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The Retreat (The After Trilogy, #1) by Kelly St. Clare
Publication Date: August 30, 2016
Earth is ruined. Humankind destroyed. And it’s old news.
Romy’s life is simple—for a genetically enhanced space soldier; pick up space junk with her four friends, and stave off the invaders fixated on stealing Planet Earth.
It isn’t much. But it’s temporary—only another 850 years to go, give or take.
When her crew tangles with a gulp-worthy alien mothership, Romy’s return to Earth is brought forwards at hurtling pace.
Strength comes from the unlikeliest of quarters.
As does leadership.
…As does betrayal.
10 Tips for Becoming a Better Writer
I stand firmly behind the belief that anyone can write a book. Sure, it comes easier to some. But if you have passion and an unshakeable focus to pen your story, then nothing can stop you.
Here are 10 tips for Becoming a Better Writer.
1. Pick one aspect of your writing to improve with each novel.
Be it dialogue, pacing, decreasing use of passive voice, or something as small as leaving your chapter endings on an interesting note.
2. Avoid overuse of these words; just, so, that, very, and really.
Everyone has a word(s) they overuse. Get rid of the above words where possible to enhance the readability of your book.
3. Try to introduce information in dialogue, or action.
Try and spread the information out, so it doesn’t all come at once and slow the story’s pace. You can introduce some aspects of your world with dialogue between characters, and some with action.
4. Write what you enjoy.
If a scene makes you laugh, I bet the reader will laugh, too. If a scene bores you to tears, the reader might put down your book and never pick it up again. If you don’t enjoy watching paint dry, don’t write about it. I write about science fiction and fantasy because I love to read it. I incorporate action scenes, injuries, intense relationships, and steadfast friendships because that is what interests me. Your interest and enjoyment will trickle down into that keyboard without you realizing.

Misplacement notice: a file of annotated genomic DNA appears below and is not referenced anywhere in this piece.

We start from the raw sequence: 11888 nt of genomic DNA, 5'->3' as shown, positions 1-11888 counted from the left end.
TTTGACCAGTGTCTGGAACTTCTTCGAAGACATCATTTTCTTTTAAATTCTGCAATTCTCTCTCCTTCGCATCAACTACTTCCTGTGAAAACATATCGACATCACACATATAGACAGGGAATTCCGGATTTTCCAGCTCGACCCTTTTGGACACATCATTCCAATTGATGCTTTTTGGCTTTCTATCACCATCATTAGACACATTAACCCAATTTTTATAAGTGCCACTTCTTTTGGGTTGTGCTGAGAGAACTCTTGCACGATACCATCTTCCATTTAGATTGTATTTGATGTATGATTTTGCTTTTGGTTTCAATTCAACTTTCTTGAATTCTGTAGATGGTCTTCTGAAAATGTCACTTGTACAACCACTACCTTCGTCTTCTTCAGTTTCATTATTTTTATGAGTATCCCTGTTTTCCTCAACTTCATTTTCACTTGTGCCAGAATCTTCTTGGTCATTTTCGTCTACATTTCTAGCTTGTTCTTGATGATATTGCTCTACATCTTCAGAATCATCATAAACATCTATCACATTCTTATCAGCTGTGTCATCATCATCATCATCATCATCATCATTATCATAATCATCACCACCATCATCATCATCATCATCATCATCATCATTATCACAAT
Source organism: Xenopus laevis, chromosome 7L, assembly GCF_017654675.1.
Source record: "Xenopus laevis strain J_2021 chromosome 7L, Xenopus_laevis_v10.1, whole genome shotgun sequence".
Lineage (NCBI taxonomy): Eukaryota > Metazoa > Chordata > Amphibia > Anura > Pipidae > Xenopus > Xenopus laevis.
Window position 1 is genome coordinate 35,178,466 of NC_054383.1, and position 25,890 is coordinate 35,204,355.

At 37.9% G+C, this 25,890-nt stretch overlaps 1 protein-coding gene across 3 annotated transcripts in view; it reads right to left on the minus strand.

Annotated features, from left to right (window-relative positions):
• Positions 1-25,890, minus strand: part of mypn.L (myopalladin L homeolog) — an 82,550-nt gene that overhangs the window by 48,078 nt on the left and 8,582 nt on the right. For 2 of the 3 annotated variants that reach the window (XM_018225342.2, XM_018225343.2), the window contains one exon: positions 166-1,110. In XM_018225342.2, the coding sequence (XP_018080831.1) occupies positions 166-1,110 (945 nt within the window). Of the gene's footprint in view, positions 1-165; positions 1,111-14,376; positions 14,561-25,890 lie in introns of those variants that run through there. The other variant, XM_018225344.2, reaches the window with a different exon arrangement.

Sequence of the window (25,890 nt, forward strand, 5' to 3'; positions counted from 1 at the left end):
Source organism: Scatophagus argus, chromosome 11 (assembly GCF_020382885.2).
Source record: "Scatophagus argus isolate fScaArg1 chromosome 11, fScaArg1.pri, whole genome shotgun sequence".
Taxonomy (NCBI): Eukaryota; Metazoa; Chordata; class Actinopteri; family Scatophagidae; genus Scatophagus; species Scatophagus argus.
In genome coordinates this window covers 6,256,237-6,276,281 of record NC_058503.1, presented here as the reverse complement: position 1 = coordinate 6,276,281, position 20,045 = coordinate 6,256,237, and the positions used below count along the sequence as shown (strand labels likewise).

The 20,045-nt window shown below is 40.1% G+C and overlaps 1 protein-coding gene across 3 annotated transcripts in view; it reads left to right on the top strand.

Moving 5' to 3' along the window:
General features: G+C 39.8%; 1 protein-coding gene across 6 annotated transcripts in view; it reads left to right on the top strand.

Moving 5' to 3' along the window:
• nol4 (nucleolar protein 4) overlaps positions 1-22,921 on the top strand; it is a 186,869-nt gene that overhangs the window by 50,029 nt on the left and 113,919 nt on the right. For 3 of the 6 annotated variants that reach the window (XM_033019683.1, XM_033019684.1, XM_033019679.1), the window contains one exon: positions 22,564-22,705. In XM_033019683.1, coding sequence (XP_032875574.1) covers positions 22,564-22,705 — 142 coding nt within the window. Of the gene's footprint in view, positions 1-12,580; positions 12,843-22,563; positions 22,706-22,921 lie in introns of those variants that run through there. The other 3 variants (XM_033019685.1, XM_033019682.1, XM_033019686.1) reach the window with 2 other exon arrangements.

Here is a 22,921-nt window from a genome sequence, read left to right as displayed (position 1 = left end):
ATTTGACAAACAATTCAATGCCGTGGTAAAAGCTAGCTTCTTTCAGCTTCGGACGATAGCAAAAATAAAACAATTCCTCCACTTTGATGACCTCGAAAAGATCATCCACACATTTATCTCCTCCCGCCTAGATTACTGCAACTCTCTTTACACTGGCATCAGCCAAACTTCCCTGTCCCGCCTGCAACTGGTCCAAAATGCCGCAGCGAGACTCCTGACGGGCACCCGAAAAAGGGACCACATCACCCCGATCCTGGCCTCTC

5. Write what you know, and research what you do not.
Have you studied something? Learned the piano? Taught martial arts?
Use your expertise. For everything else—research. Talk to experts in a field, read books (we should be good at this), ask questions, search the internet. You might only add 3-4 lines to your story out of pages of research, but these 3-4 lines assure the reader you know what you’re talking about and that they’re safe in your creative hands. Authenticity draws you one step closer to suspending a reader’s belief for the duration of your novel.
6. Don’t overuse adverbs.
Suddenly is one which always stands out to me. It’s like the word destroys any suddenness that may have followed. If you’ve used a word ending in -ly then re-read the sentence without the adverb present, often the sentence is as strong, if not stronger, without it. Does it mean adverbs have to be 100% eradicated? Not at all.
7. Have a team of beta-readers.
Some authors use ten beta readers. I will use anywhere between four and ten, myself, depending on how sure I feel about a manuscript. Select people you trust to not disperse your work. They must be people who will give actual criticism—not just praise. Beta readers are invaluable.
8. Put the manuscript away in a draw.
I’m going to be a hypocrite and put this in. The truth is, I *sometimes* do this, and sometimes don’t. If I am confident about a manuscript, I skip the “putting it away in a draw” part and continue onto the next draft. However, if you feel the story is missing something, or an aspect of the story confuses you, shoving the manuscript to the back of your mind for a while can really help.
This seems obvious. But if you want to be a better writer, you need to write. Consistently. It doesn’t matter what you write; It could be fiction, non-fiction, an email, a blog, a quirky caption for a photo, or a 500-word short story from a prompt. If you exercise the creative side of your mind, your creativity will become easier to access, and stronger—just like a muscle.
10. Take care of yourself.
Sharing your story with the world is like standing naked in front of a crowd. It can also be physically detrimental, sitting in a chair all day. If you do not manage both of these aspects, then it will affect your enjoyment of writing, and therefore your writing itself. Be nice to yourself, and your Self will be nice in return.
Kelly St. Clare is the Author of the Tainted Accords and the After Trilogy. The Retreat, her new science fiction fantasy novel, released August this year.
About the Author
When Kelly St Clare is not reading or writing, she is lost in her latest reverie. She can, quite literally, drift past a car accident while in the midst of her day dreams, despite the various police sirens and chaos.
Books have always been magical and mysterious to her. One day she decided to start unravelling this mystery and began writing. Her aim: To write stories she would want to read. As it turns out, this failed miserably. Do you know what it is like to read something you've written? Impossible, that's what. Not to mention, the ending is ruined before you've begun. Never-the-less, Kelly loves it and wishes she had more time to squeeze it in between her day job as a physiotherapist.
Fantasy of Frost, the first title in The Tainted Accords, is her debut novel. It's sequel, Fantasy of Flight released May 2015. Fantasy of Fire is now available!
A New Zealander in origin and in heart, Kelly currently resides in Australia with her soon-to-be husband, a great group of friends, and some huntsman spiders who love to come inside when it rains. Their love is not returned.